Those opposed to the building of a barrage across the Severn estuary have raised concerns as to the viability of the scheme. Bristol Port, who operate from both Avonmouth and Royal Portbury docks, claims it would mean large ships could not reach their facilities, in a move they say would damage the economy.
Sue Turner, from Bristol Port, says "We are very pro getting green power from the Severn estuary, but the barrage is unfortunately a very toxic project."
Hafren Power, the company behind the renewable energy venture, claim locks would allow ships to reach upstream of the structure and say up to 5% of the UK's energy could be produced by the £25billion investment. They estimate the barrage would produce as much energy as 3 to 4 nuclear reactors or more than 3000 wind turbines. They also claim 80% of the investment would remain in the UK and if approved it could be fully operational by 2025.
Environmental concerns have also reappeared with the chief executive of the Wildfoul and Wetlands Trust claiming the ecosystem of the area would be fundamentally changed. According to Martin Spray, 'we support any move to look at appropriate ways to bring about energy generation, but it has to be with the minimum environmental impact. We can't go on changing the environment in the way we've been doing...'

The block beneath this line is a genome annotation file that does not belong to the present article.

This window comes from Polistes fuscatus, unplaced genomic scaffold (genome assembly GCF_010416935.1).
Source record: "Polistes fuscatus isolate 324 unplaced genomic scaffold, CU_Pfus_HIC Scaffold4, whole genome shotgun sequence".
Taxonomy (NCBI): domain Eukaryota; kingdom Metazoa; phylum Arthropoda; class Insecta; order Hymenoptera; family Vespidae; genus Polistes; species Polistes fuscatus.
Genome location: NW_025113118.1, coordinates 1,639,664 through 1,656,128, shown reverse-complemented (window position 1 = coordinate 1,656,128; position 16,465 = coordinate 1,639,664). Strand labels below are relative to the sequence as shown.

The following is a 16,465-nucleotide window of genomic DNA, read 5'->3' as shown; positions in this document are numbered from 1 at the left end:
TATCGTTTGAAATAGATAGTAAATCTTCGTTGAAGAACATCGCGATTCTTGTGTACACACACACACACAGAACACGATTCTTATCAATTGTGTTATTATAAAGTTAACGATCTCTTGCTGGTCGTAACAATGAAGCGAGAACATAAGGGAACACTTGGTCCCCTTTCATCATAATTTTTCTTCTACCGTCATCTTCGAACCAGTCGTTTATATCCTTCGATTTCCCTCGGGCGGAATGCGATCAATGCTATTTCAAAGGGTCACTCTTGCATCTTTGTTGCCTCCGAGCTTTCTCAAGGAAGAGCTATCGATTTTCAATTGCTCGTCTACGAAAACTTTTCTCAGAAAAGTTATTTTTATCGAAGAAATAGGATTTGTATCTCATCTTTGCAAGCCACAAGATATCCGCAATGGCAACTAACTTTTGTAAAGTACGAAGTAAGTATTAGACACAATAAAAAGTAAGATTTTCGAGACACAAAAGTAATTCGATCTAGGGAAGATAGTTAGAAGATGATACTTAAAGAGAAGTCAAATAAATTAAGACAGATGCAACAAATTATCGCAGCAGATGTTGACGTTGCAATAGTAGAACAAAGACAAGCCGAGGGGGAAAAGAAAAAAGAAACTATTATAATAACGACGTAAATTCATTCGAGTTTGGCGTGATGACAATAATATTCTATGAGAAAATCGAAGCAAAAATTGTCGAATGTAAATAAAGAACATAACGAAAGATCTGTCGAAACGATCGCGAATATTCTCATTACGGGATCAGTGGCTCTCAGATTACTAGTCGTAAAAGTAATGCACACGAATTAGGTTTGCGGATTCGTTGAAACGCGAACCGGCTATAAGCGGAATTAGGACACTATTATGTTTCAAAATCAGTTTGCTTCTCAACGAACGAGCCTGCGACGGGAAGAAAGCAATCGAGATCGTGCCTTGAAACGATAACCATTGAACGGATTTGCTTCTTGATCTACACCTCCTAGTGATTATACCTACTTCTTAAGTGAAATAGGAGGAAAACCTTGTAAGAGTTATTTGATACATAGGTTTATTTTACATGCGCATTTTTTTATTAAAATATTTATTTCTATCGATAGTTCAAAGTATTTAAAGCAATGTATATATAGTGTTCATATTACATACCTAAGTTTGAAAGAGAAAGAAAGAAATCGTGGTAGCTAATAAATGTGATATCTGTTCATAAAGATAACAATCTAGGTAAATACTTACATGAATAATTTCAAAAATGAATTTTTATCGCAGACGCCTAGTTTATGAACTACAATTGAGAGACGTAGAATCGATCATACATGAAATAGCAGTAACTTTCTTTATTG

The company behind the venture say the turbines spin slowly and fish will be able to swim unharmed through the structure. They also point to the fact the bi-directional turbines will not hold back high heads of water meaning the preservation of 60% more intertidal habitat than previous schemes, thus saving the feeding and roosting grounds of wading birds.
Unite Welsh secretary Andy Richards also claims the project would provide an economic shot in the arm for South Wales as the plans set out building many of the structures in Port Talbot. 'It's not just about the construction of the barrage across the Severn, it's about the manufacturing facilities at Port Talbot, it's the steel for that from Port Talbot steelworks and the other spin-offs.'
The scheme had been ditched in 2010, following a feasibility study, but late last year Environment Minister Ed Davey hinted a barrage scheme could be given the go-ahead and the Environment and Climate Change select committee are currently looking again at the project.